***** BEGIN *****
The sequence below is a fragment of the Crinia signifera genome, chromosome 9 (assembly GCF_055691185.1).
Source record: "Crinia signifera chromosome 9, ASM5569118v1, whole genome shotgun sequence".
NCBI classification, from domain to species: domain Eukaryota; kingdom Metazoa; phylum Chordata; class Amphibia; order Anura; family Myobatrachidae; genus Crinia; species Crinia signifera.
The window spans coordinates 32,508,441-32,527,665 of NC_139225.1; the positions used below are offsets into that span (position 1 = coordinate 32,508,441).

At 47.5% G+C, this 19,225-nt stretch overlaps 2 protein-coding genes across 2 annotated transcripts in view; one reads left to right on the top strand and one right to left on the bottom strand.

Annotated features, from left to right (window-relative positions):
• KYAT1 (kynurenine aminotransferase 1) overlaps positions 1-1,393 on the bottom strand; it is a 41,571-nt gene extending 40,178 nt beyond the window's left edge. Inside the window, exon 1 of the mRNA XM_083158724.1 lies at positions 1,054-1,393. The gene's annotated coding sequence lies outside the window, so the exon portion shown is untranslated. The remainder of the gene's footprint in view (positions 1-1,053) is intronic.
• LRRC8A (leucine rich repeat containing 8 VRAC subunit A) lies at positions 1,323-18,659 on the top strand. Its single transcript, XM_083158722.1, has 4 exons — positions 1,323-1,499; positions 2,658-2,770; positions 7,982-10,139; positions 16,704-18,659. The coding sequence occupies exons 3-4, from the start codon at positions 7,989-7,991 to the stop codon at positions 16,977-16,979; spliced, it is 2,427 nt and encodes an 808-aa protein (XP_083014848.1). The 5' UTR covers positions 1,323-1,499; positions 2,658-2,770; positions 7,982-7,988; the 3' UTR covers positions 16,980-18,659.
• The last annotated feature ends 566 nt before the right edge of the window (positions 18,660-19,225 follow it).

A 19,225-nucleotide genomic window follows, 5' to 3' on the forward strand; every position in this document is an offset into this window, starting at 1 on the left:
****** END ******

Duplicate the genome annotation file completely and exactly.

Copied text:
The sequence below is a fragment of the Crinia signifera genome, chromosome 9 (assembly GCF_055691185.1).
Source record: "Crinia signifera chromosome 9, ASM5569118v1, whole genome shotgun sequence".
NCBI classification, from domain to species: domain Eukaryota; kingdom Metazoa; phylum Chordata; class Amphibia; order Anura; family Myobatrachidae; genus Crinia; species Crinia signifera.
The window spans coordinates 32,508,441-32,527,665 of NC_139225.1; the positions used below are offsets into that span (position 1 = coordinate 32,508,441).

At 47.5% G+C, this 19,225-nt stretch overlaps 2 protein-coding genes across 2 annotated transcripts in view; one reads left to right on the top strand and one right to left on the bottom strand.

Annotated features, from left to right (window-relative positions):
• KYAT1 (kynurenine aminotransferase 1) overlaps positions 1-1,393 on the bottom strand; it is a 41,571-nt gene extending 40,178 nt beyond the window's left edge. Inside the window, exon 1 of the mRNA XM_083158724.1 lies at positions 1,054-1,393. The gene's annotated coding sequence lies outside the window, so the exon portion shown is untranslated. The remainder of the gene's footprint in view (positions 1-1,053) is intronic.
• LRRC8A (leucine rich repeat containing 8 VRAC subunit A) lies at positions 1,323-18,659 on the top strand. Its single transcript, XM_083158722.1, has 4 exons — positions 1,323-1,499; positions 2,658-2,770; positions 7,982-10,139; positions 16,704-18,659. The coding sequence occupies exons 3-4, from the start codon at positions 7,989-7,991 to the stop codon at positions 16,977-16,979; spliced, it is 2,427 nt and encodes an 808-aa protein (XP_083014848.1). The 5' UTR covers positions 1,323-1,499; positions 2,658-2,770; positions 7,982-7,988; the 3' UTR covers positions 16,980-18,659.
• The last annotated feature ends 566 nt before the right edge of the window (positions 18,660-19,225 follow it).

A 19,225-nucleotide genomic window follows, 5' to 3' on the forward strand; every position in this document is an offset into this window, starting at 1 on the left: